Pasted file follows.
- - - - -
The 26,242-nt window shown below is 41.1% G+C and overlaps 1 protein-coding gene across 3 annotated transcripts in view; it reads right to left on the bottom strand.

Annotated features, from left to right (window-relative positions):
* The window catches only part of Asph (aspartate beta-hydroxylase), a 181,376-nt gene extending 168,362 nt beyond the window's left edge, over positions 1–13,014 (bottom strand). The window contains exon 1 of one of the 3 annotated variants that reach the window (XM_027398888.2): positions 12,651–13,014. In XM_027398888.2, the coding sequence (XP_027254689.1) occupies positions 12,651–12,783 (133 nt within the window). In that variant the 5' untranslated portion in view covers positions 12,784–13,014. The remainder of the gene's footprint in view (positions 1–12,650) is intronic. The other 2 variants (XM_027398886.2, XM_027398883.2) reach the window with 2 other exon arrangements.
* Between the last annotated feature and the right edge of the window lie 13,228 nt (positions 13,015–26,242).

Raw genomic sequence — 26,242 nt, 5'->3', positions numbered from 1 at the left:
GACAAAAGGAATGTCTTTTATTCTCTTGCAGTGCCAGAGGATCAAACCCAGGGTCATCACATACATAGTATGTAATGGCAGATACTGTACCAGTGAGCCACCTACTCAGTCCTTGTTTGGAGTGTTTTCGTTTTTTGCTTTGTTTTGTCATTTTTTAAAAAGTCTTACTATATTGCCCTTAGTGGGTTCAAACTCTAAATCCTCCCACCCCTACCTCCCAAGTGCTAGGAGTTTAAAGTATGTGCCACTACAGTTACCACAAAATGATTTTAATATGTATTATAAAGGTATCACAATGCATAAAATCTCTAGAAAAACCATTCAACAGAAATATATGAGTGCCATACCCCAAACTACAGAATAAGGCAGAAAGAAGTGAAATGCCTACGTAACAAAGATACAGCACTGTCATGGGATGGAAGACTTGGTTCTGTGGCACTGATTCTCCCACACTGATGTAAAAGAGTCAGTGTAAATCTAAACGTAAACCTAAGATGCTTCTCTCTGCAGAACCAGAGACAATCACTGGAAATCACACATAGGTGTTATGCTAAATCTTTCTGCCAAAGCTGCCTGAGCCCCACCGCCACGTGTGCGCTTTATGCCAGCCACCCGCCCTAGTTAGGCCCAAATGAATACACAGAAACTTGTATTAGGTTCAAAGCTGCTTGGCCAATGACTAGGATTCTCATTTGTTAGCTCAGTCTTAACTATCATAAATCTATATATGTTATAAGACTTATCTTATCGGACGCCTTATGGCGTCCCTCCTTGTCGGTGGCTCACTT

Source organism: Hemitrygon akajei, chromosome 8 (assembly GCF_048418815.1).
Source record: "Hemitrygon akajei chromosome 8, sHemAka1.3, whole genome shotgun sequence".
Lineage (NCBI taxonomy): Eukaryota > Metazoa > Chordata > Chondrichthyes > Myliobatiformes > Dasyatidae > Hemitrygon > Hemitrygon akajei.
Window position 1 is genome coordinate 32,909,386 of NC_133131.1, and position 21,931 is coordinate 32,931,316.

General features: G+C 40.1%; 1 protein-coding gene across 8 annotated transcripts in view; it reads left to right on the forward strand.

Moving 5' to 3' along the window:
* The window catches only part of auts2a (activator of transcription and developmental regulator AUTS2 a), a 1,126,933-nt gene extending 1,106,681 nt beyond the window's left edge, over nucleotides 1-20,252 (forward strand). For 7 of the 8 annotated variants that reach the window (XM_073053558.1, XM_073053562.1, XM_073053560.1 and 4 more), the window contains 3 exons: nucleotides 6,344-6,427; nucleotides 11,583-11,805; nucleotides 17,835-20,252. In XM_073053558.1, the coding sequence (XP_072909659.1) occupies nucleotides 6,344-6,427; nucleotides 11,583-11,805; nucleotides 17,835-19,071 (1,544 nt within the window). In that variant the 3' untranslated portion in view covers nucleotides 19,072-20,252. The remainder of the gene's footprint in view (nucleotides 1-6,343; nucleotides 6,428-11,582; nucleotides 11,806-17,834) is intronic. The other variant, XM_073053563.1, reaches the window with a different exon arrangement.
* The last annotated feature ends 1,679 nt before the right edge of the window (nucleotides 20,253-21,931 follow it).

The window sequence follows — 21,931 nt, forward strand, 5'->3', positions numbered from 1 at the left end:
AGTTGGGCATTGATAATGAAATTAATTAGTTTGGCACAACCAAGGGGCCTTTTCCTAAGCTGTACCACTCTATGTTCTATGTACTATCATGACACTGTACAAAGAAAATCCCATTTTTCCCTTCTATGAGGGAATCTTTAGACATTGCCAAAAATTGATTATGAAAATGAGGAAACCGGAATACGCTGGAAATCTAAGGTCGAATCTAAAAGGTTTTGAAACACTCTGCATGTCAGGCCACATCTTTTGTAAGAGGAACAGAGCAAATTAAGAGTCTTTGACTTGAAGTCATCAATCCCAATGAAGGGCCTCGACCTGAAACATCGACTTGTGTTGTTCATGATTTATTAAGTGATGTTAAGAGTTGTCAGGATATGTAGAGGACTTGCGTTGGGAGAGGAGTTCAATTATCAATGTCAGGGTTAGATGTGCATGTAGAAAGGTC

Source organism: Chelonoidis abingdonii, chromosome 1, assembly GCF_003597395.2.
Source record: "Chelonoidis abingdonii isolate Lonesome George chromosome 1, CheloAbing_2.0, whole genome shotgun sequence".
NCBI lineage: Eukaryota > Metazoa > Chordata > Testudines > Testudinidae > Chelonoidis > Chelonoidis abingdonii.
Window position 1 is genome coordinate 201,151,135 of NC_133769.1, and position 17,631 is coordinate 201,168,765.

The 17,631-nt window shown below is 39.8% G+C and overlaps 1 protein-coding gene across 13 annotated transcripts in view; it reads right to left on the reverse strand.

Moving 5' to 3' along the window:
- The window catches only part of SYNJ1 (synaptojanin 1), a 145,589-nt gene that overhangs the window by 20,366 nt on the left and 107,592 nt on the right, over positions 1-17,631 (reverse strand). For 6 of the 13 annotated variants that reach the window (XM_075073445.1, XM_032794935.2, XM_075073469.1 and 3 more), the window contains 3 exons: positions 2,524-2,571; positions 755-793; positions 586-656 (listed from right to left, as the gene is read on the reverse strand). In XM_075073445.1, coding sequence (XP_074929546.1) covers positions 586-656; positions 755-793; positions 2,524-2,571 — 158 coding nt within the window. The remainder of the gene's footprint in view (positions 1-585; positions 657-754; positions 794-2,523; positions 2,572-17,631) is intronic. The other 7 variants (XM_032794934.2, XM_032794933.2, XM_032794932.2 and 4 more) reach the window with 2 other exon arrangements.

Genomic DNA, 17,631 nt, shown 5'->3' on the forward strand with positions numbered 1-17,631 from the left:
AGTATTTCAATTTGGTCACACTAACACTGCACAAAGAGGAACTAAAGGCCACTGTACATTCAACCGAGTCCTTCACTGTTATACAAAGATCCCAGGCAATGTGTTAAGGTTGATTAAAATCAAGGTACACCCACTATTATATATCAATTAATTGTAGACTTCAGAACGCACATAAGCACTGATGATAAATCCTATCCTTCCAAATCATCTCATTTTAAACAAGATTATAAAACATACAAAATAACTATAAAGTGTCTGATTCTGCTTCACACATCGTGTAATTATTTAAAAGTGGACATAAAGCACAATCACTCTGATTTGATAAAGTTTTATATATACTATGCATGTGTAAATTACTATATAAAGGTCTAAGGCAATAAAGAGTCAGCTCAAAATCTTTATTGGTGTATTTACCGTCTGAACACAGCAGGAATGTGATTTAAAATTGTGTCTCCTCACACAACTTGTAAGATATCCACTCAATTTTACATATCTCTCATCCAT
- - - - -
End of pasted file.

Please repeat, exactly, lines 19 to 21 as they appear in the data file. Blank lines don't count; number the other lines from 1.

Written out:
NCBI lineage: Eukaryota > Metazoa > Chordata > Testudines > Testudinidae > Chelonoidis > Chelonoidis abingdonii.
Window position 1 is genome coordinate 201,151,135 of NC_133769.1, and position 17,631 is coordinate 201,168,765.

The 17,631-nt window shown below is 39.8% G+C and overlaps 1 protein-coding gene across 13 annotated transcripts in view; it reads right to left on the reverse strand.